It has long been known that credit cards encourage spending — but no one knows exactly why. New research from Sachin Banker, assistant professor of Marketing, helps shed some light. “You’re basically feeling more reward when you shop with credit cards,” he said. “We don’t see that with cash. It was actually a very stark difference.” Get the full story in The Wall Street [...]
Ever struggled to understand a scholarly article, and ended up passing it over for citation? Turns out you are not alone. New research shows that abstract, technical, and passive prose keeps important research from reaching the masses. Tianyu Gu, an assistant professor of Marketing and colleagues show that readers struggle to understand this type of writing, and therefore tend to pass it by. Read [...]
A heart attack made Jonathan Frostick re-evaluate his life priorities, and while recovering, the British man wrote a now-viral post on LinkedIn where he vowed to find a better work-life balance. We become so attached to our job identity that we will work long, arduous hours to protect it, Eccles School Professor of Management Glen Kreiner told New York Times. “Sometimes, that’s why it [...]
Women of color are driving small-business growth during the pandemic. But many are missing out on help such as the Payroll Protection Plan offered by the federal government, despite having applied. “All of us in economics and strategy are predicting an enormous surge in economic activity due to pent-up demand,” said Lyda Bigelow, associate professor in the Department of Entrepreneurship and Strategy at the [...]
Members of marginalized communities tend to live in homes that command lower prices due to the accumulated effects of racism, yet their properties are often assessed at inflated values. That's according to research by Troup Howard of the Marriner S. Eccles Institute for Economics and Quantitative Analysis. The New York Times cited Howard's study in a recent op-ed on the inequities of assessing property [...]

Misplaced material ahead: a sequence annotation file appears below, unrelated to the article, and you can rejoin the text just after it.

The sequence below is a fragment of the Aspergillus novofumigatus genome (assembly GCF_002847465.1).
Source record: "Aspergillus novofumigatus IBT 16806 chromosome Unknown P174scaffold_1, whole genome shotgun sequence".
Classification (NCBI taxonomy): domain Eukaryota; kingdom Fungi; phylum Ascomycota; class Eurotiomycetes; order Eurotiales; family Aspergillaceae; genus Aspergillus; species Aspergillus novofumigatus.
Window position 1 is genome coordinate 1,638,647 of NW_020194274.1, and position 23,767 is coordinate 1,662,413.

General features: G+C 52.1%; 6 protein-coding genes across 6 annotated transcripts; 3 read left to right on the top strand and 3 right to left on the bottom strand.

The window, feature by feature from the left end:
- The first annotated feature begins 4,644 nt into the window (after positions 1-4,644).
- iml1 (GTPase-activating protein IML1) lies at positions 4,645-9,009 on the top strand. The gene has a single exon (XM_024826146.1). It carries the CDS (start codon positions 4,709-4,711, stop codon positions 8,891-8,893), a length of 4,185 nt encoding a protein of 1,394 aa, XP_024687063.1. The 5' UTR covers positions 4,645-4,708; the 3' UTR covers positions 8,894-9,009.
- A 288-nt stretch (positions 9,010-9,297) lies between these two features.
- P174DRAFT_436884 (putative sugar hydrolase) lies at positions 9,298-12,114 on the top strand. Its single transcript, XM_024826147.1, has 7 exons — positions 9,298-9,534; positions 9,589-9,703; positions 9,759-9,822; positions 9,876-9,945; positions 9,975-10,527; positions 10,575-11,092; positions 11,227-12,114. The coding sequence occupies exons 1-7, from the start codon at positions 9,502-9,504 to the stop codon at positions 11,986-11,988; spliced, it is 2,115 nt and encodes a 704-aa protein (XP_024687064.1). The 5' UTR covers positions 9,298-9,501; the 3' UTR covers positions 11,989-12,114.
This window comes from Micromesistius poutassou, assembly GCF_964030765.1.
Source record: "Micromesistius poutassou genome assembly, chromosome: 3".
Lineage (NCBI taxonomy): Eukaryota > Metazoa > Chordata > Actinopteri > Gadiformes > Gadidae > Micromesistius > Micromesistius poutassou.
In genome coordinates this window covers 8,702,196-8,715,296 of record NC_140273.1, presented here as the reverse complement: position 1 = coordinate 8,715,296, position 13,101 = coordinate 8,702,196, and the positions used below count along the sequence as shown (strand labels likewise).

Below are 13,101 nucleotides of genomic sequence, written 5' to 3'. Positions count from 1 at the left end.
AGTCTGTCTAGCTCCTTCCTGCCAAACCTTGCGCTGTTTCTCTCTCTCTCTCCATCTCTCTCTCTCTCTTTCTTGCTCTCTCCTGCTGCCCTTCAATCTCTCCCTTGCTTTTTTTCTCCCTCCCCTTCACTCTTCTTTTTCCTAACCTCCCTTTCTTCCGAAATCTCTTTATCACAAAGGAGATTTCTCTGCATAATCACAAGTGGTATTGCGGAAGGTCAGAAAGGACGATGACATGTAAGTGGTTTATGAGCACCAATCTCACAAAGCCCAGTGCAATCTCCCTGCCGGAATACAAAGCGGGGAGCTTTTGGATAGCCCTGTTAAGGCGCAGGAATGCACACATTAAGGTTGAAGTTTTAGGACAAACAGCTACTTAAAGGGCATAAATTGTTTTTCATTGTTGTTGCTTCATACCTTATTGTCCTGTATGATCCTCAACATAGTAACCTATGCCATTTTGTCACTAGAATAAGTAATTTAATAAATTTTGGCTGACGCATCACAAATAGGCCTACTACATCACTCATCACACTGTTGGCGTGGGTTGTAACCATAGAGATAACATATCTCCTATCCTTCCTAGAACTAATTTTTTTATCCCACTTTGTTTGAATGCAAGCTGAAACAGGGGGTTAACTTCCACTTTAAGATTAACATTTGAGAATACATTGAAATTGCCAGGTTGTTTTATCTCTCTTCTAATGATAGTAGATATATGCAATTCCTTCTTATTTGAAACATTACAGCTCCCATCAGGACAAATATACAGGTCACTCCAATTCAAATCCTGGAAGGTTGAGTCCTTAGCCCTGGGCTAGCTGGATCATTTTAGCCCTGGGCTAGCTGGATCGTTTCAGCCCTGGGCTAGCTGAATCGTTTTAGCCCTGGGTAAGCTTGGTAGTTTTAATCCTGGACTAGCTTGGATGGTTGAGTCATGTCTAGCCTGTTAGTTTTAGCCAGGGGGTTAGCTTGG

Passive investors are known for being steady. They don't follow every fluctuation in price, or listen to trading floor gossip. That passive approach may be messing up price signals and making business decisions harder, according to research from the Eccles School's Jonathan Brogaard and Matthew Ringgenberg. Discover how in The Atlantic.
The pandemic has been hard on the labor market, but Utah seems to be bucking that trend, according to new analysis from The Wall Street Journal. Utah had the lowest average unemployment rate and highest number of people working or looking for jobs. “We went into the pandemic well-positioned,” said Natalie Gochnour, associate dean at the University of Utah’s David Eccles School of Business. [...]
Student debt relief has become a hot topic in the Biden administration, with many calling for across-the-board forgiveness. But Adam Looney, executive director of the Marriner S. Eccles Institute for Economics and Quantitative Analysis, says a more targeted approach is in order, since much of the debt - 36% - is owed by individuals in the top 20% of income distribution. Read Looney's full [...]
Sex, money, politics ... we've been raised to avoid these topics in polite conversation. But one Eccles School professor, Eric VanEpps, has some new research that sheds light on what turns a regular question into a sensitive one. He recently shared his thoughts with the Freakonomics podcast. Give it a listen.
Auto giant GM recently announced it will phase out gasoline-fueled cars by 2035. But what does that mean for air quality? Professor Glen Schmidt joined ABC4's IN FOCUS to discuss the business impact of the auto maker's announcement. Watch the full discussion here.
New research by several Eccles School faculty is showing up in news articles across the country. The research shows that state-wide mask mandates benefit local economies and provide health benefits. County-or-city-wide mandates do not appear to have the same benefits. Read more about the research in Forbes, The Washington Post, CBS Money Watch, The Chicago Tribune, and the Mississippi Free Press.
The tax burden on the middle-class is a huge talking point for politicians. But is the burden actually that onerous? New research from Adam Looney and his colleagues shows that many in the middle class get more benefits than they pay in taxes. Read about their findings in The Washington Post.
Researchers at the Marriner S. Eccles Institute for Economics and Quantitative Analysis have found that statewide mask requirements not only reduce the transmission of COVID-19, but they also spur more economic activity, while countywide mask requirements actually depress economic activity. “The thing that really pops out,” said lead research Nathan Seegert, assistant professor of Finance at the Eccles School, “is that statewide mask mandates [...]